But anyway, Rondo and the kids found the missing wallet. It turns out that Maura Rizzoli Jr. was the one who stole it because she needed $100 for a textbook. If she didn’t buy this textbook, then the events that lead to her moms finally getting together and having her, won’t happen, see? So that is why she did it. We understand. Time travel is complicated.

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A short time later, Jane drops by Maura’s office because her “you’ve been away from Maura for too long” alarm goes off. Maura’s talking to her old Scandinavian Studies professor, who’s there to translate those letters they found at Olaf’s apartment. As it turns out, they’re love letters.

Professor: … your velvety beard stills hums against the bosom of my tender flesh.

This is like Viking PWP fanfiction. Jane’s ready to GTFO because she doesn’t ship Olaf/Killer, and would much rather head back to her desk to read some Pitch Perfect femslash, but the professor wants her to stay, listen, and drink tea. Maura is inordinately pleased by this, and hides it not at all.

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Lab results come in, and it looks like they are indeed searching for a female killer. They narrow the suspects to the online avatars: Gunnhild and Undirmaor.

They pick up Gunnhild first. Going by her player avatar, she’s a busty blonde twenty-something, Korsak’s like, “Rawrr.”

IRL, she looks almost the same.

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Anyway, she and Chef Dead Guy the Boneless were cyber-sexing, but never had any contact IRL.

Korsak: IRL?

In real life, Korsak. In real life. He likes this new vocab term and proceeds to use it for the rest of the episode by finishing sentences with “in the IRL.” I like this. I may use it in the IRL.

Lady Gunnhild texts Frost to let him know there’s a “secret gaming event” because EL-OH-EL, LAN parties are like super cool underground cult groups that must be kept secret lest too many people catch wind and want to join.

This top secret LAN party, is being held at a deserted warehouse in the middle of nowhere where you need a password to get in. No, just kidding. It’s being held at a comic book store in town. But shhhh, don’t tell anyone.

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Frost and Jane arrive at the party and they’re the only ones out of costume. Frost starts pointing to people and telling Jane who they are because he can just tell from their costumes. He’s memorized all the players of this MMO. So walking into this random “gaming event” in Boston is like walking into his high school reunion: Oh, there’s Flaffernutter the Beardless, and next to him is Brunhilda the Fabulous. And who can forget Thor? And some of these guys actually recognize Frost back! Because when you log into an MMO you get automatically friended by everyone on Facebook.

But the point is that Gunnhild is dead. She got stabbed in the middle of this gaming event and no one saw a thing because why would they?

The good news is that in the magical place that is the Boston Police Department, you don’t need things like witnesses or trace evidence or DNA samples. What you need is new technology that tells you what someone ate.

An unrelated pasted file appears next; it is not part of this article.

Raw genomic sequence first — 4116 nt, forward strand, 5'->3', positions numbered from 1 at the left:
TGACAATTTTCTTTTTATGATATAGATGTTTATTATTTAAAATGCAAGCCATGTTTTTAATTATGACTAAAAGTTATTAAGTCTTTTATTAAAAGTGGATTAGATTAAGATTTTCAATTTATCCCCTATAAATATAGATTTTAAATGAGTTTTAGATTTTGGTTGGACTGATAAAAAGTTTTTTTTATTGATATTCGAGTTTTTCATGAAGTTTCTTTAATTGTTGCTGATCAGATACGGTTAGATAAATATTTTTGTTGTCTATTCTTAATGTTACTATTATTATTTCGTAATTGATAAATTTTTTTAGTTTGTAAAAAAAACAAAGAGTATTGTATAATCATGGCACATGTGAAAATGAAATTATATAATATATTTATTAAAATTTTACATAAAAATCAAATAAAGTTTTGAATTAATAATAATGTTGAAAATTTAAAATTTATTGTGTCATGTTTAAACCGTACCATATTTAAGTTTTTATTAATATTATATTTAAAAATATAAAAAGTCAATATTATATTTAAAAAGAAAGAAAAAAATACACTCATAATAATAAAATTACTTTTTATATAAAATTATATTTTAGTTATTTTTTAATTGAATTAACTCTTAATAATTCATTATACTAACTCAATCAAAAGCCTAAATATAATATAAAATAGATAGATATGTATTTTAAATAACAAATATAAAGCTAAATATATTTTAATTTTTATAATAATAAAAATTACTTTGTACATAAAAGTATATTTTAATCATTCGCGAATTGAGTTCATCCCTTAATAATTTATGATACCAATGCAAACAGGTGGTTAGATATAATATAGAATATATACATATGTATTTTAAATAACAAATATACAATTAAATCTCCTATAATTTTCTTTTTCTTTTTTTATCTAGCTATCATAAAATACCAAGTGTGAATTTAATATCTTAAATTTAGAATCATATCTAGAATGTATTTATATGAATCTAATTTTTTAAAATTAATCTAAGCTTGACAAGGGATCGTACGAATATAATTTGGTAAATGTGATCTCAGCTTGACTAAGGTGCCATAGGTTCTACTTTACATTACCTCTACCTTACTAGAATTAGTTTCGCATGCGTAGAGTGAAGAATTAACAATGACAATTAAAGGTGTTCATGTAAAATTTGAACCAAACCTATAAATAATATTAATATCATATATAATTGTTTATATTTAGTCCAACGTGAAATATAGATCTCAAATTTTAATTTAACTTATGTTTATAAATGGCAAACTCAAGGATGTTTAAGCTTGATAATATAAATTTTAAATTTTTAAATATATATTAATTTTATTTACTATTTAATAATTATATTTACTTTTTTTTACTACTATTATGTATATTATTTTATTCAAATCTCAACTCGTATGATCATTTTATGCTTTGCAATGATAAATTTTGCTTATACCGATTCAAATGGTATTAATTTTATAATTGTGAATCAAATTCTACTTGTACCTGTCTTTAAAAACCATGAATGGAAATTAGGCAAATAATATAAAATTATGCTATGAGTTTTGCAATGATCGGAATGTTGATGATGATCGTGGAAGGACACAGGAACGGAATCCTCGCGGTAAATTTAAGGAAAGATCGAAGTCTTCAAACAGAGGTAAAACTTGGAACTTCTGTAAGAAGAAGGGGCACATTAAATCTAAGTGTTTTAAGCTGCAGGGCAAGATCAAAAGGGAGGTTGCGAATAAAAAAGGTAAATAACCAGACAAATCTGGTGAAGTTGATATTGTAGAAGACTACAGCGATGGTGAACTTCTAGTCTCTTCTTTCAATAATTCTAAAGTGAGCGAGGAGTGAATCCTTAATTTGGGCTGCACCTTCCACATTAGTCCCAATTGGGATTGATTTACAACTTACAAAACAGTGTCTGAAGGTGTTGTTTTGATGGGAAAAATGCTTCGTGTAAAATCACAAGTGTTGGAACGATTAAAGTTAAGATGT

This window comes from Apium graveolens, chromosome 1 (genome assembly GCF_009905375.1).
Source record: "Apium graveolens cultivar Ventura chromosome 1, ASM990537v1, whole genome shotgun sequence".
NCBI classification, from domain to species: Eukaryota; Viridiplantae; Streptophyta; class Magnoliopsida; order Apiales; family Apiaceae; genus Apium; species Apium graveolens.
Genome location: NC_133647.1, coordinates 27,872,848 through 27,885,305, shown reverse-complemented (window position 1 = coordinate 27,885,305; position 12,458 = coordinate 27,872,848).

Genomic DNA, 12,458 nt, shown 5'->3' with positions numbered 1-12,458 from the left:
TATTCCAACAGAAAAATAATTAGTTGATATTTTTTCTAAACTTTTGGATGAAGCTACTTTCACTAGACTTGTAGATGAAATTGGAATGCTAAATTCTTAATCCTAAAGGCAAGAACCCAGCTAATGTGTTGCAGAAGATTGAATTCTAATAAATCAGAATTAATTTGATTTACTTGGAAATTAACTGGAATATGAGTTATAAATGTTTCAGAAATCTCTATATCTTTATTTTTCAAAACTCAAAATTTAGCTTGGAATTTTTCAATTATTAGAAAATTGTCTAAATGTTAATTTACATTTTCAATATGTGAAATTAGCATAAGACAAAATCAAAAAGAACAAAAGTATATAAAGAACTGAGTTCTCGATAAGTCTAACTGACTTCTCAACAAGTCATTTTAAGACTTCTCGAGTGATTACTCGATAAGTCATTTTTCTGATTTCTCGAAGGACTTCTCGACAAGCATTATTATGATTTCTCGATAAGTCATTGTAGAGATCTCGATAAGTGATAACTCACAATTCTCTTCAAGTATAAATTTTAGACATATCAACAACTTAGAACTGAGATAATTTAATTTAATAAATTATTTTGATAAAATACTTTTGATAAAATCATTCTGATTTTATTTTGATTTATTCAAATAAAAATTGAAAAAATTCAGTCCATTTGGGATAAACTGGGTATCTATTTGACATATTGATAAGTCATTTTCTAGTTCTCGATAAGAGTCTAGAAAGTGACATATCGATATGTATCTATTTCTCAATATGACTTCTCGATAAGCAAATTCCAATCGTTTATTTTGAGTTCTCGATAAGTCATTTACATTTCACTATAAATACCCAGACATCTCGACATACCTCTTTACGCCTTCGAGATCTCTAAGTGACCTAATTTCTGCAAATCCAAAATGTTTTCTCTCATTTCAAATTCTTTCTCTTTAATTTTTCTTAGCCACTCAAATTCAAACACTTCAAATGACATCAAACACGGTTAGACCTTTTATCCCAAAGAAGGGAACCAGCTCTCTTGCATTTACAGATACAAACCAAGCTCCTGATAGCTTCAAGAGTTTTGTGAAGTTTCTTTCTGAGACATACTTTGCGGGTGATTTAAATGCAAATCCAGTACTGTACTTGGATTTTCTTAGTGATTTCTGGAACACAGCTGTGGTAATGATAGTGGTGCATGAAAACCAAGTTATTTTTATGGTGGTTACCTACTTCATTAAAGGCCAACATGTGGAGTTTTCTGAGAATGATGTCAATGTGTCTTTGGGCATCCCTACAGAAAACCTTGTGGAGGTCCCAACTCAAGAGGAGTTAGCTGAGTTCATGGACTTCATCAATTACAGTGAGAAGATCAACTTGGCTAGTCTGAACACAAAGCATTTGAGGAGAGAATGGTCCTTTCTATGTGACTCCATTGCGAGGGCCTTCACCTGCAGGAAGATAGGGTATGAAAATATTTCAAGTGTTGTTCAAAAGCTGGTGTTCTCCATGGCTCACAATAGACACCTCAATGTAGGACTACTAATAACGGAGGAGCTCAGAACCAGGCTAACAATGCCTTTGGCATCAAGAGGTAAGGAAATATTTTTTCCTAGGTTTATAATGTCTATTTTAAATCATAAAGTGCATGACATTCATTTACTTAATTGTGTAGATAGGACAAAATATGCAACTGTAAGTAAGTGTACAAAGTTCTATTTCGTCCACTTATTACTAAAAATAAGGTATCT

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And that is how this crime is solved. It just so happens that the killer drank some sheep’s milk or had a whale cheeseburger, which they don’t serve at the local McDonald’s, but you can easily get in Scandinavia. And it also just so happens that the dead guy’s assistant was coming back from Scandinavia the morning of the murder, which at first gave her an alibi, but not anymore, because she actually took an earlier flight.

They keep saying Scandinavia. I have no idea whether they mean the Scandinavian Penninsula in general or if they mean Denmark, Norway or Sweden. Or if they roped Iceland into the term, too, because earlier they mentioned the guy’s assistant had arrived from Reykjavik. But I don’t think that’s accurate, and wouldn’t Maura correct them into using a more appropriate term, like ‘Nordic countries?’ Why not just say Iceland if they mean Iceland?

I digress. The point is whale’s meat. And also, we know who the killer is now.

She didn’t show up to work that day, maybe because she’s the assistant to a guy that’s dead? Just a thought. But Frost somehow knows that she’s playing Vikings of the Realm, so he creates an avatar named “Frost” to find her in the game. But then Jane has this idea that maybe the whole point of this whole thing hasn’t been to “win” at this MMO. The point is love, man. Love. So she suggests that perhaps Olaf’s character is on.

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And it so happens that she is online with Olaf’s avatar, and is playing from his man-cave because he fell in love with her in TG (the game) and she fell in love with him in the IRL, but he didn’t know that she was the girl from the game, and when she told him, he sent her to have whale meat in Scandinavia. So she left, but then came back early to kill him. And then decided to kill that other lady, too, because why not.

And I’m just glad this is over so I don’t have to watch them butcher MMOs anymore.

Let’s move on to safer gaming territory: Monopoly.

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Maura’s house is now filled with Rondo & his merry band of homeless teenagers and Maura is making dinner for everyone. And you know who brought them there? Jane. Because Jane was feeling charitable and instead of taking them to her own apartment, she brought them to Maura’s.

It makes perfect sense — if you’re married.

Maura: You pretend to be such a badass, but you’re really just a pushover.

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You’re both pushovers when it comes to the other.

Anyhoo, it’s dinner time and Maura has over-garlicked the bread in preparation for a vampire invasion, but everyone’s hungry and grateful for the free food provided by their hostesses, Mrs. & Mrs. Rizzoli-Isles — or is it Isles-Rizzoli? It’s still unclear who’s going to win that argument, but my money’s on Dr. Isles.

But the point is, they’re totally married.

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So enjoy your super duper garlicky bread, my friends, and until next time, bon appétit.